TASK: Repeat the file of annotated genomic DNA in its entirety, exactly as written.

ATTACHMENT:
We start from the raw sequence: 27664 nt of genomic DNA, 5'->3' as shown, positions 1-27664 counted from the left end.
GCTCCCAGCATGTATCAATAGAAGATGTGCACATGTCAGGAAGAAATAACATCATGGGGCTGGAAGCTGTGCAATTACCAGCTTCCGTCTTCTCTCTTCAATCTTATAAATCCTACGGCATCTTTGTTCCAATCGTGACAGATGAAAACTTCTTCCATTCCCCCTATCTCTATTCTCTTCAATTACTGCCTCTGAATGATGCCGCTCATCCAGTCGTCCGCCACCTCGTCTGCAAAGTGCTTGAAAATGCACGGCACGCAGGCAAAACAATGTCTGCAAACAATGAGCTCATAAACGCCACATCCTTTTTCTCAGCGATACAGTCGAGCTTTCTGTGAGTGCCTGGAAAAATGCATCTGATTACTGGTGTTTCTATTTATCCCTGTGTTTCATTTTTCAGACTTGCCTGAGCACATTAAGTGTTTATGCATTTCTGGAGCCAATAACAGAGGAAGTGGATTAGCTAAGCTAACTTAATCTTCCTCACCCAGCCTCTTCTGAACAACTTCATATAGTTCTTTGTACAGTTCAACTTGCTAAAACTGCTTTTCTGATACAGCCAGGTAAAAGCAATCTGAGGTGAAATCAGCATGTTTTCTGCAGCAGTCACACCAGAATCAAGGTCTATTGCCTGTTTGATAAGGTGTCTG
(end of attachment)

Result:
We start from the raw sequence: 27664 nt of genomic DNA, 5'->3' as shown, positions 1-27664 counted from the left end.
GCTCCCAGCATGTATCAATAGAAGATGTGCACATGTCAGGAAGAAATAACATCATGGGGCTGGAAGCTGTGCAATTACCAGCTTCCGTCTTCTCTCTTCAATCTTATAAATCCTACGGCATCTTTGTTCCAATCGTGACAGATGAAAACTTCTTCCATTCCCCCTATCTCTATTCTCTTCAATTACTGCCTCTGAATGATGCCGCTCATCCAGTCGTCCGCCACCTCGTCTGCAAAGTGCTTGAAAATGCACGGCACGCAGGCAAAACAATGTCTGCAAACAATGAGCTCATAAACGCCACATCCTTTTTCTCAGCGATACAGTCGAGCTTTCTGTGAGTGCCTGGAAAAATGCATCTGATTACTGGTGTTTCTATTTATCCCTGTGTTTCATTTTTCAGACTTGCCTGAGCACATTAAGTGTTTATGCATTTCTGGAGCCAATAACAGAGGAAGTGGATTAGCTAAGCTAACTTAATCTTCCTCACCCAGCCTCTTCTGAACAACTTCATATAGTTCTTTGTACAGTTCAACTTGCTAAAACTGCTTTTCTGATACAGCCAGGTAAAAGCAATCTGAGGTGAAATCAGCATGTTTTCTGCAGCAGTCACACCAGAATCAAGGTCTATTGCCTGTTTGATAAGGTGTCTG